Spain’s rhetoric on the European Economic Crises has been unmovable. Only after Greece, it had one of the highest unemployment rates in the EU, soaring to 26.3% in 2013. Almost 5 years later, we have managed to push it down to 17.8%, where 10,5 million work contracts were signed in the first six months of 2017 in Spain.
While this seems remarkable, there is a bleaker reality behind the numbers. Firstly, the unemployment rate is well above those from most other EU countries. Secondly, the low unemployment rate succumbs to precarious and unstable jobs, especially amongst the young population.
The Spanish Labour Market
Despite the decrease of unemployment and an increase in employability, coming closer to a pre-crises scenario, this optimism has not transferred to the quality of jobs. The elements that define the quality of a job are its contractual duration, unremunerated extra hours and the abuse of shielding a job as an internship. Read more on our EU internship article here.
The Young Deadlock
The EU Commission estimates there are 180,000 internships in Spain. While little data exists on internships in Spain, it is not a secret that there is a widespread of abuse of fraudulent internships, which are used to cover the needs of the company through a thin veil of lax regulation. This results in a barrier for young adults in Spain seeking to enter the labour market, where work conditions are precarious. The quality of the job will influence in the labour market and productivity of the worker, creating a bigger ripple in the Spanish economy.
With almost 20,000 interns in Spain, the nature of internships has shifted from a formative experience to becoming a stop-gap measure for employers seeking to take advantage of free labour. They have become the replacement of cheaper workers for cheaper salary, and in some cases with interns doing the dirty laundry that employees had been putting off for months. What’s more, the National Insitute of Statistics (INE) estimates that on average the Spanish intern does 3,5 hours of unpaid overtime. This wouldn’t be so drastic if the intern was engaged, or receiving formation during the internship: but that is not the case. Cheap employment is masqueraded under the promise of an internship, or even a future employment, where they are undervalued, underpaid and lack formative elements.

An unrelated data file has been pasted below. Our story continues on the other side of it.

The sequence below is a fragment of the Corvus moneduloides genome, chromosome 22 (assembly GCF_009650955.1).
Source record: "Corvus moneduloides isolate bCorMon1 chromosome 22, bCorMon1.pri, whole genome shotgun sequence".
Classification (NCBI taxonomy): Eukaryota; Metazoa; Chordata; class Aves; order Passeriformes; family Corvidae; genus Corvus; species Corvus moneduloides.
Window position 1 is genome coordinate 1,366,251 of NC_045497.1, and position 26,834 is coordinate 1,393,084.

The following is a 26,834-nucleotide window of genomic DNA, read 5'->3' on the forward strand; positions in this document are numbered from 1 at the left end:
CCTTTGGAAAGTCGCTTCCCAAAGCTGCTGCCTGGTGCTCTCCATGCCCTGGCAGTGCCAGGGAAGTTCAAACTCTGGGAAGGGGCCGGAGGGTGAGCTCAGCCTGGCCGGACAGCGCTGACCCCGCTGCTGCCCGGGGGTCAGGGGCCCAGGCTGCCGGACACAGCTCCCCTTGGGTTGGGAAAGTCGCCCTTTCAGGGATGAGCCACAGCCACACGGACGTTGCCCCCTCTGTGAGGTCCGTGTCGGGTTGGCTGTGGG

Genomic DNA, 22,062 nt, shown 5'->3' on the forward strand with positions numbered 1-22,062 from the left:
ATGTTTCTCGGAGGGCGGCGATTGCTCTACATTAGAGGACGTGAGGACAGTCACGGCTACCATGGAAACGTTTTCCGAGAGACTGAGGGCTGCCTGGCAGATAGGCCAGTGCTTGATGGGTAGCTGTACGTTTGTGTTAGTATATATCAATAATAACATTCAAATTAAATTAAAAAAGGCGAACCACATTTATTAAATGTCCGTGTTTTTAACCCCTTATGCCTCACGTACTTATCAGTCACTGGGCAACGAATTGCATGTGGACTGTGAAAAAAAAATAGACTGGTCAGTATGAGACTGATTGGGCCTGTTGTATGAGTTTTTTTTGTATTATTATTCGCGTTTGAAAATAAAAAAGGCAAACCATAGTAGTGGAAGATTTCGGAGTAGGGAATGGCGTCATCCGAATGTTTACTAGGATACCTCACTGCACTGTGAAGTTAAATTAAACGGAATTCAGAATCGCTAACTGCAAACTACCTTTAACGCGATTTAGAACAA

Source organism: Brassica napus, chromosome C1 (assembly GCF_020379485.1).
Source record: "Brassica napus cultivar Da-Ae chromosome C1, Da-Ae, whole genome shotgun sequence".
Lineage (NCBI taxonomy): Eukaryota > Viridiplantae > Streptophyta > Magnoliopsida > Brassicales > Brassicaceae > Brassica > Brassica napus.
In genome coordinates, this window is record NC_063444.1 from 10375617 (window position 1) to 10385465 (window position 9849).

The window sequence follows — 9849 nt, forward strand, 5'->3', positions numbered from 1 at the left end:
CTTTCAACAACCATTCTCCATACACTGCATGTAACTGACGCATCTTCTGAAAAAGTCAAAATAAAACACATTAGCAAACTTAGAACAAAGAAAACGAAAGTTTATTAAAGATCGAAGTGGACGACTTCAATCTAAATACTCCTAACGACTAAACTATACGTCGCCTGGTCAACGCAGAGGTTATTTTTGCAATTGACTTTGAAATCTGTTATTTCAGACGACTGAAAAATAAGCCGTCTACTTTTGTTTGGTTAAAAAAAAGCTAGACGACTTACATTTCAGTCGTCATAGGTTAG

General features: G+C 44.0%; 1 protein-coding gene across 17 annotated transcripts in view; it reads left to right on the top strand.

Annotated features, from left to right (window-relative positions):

La Caixa Research reminds us that this situation has only been magnified, as it is similar to the pre-crisis era, leading us to conclude that there is a structural problem. Jobs in Spain have been dubbed as precarious, not only by the national institutions, but also by international organisations such as the OECD. The abuse of internships delays the inclusion of the young population in the job market, and has forced a considerable amount of the young population to find employment elsewhere in Europe (Germany and the UK have proved to be popular destinations for young employment-seekers).
In 2013, youth unemployment soared a 55%. The latest figures published by Eurostat reveal that youth unemployment in Spain is 40.5%. The older you are, the harder it becomes. Out of that number, 17% of 20-24 year olds are “ninis” (Ni estudio Ni trabajo; not studying or working) and 19% of 25-29 year old are “ninis” (for a recent graduate to find a job, they have a better chance of winning the Lottery of el Gordo).
Length of employment
The National Bank of Spain has denounced that 54% of the jobs created since 2013 have a nature of being temporary, which has allowed the unemployment rate to decrease under false pretence. More jobs do not necessarily mean more productivity. They explain that the “significant job creation has occurred in a context of wage moderation”, and so “in the economy as a whole, remuneration per employee recorded a zero rate of change in 2016”, while “in the private sector branches saw a decrease in wages of 0.2%, similar rate of the last two years”.
Out of the 10.5 million contracts signed this first half of 2017, only 5,42% of them gave the applicant a durable contact, that is, an indefinite or full-time contract. 26% of these had a duration of less than one week. Temp jobs have become the norm, and in Spain they account for 26,1% of current jobs, the second highest in the EU, only behind Poland at 27,5% (Eurostat). This is 10 points less than the EU average of 14,2 % temporary contracts. Just for the sake of comparison, the UK has 6%, Belgium 9%, Germany 13,2% and France 16.1%. It is the young Spaniard that is filling this temp job bubble, with 73% being 29 or younger (SEPE pg 55). When joining the job market in Spain, 23% of recent Spanish graduates are engaged in part-time employment (INE).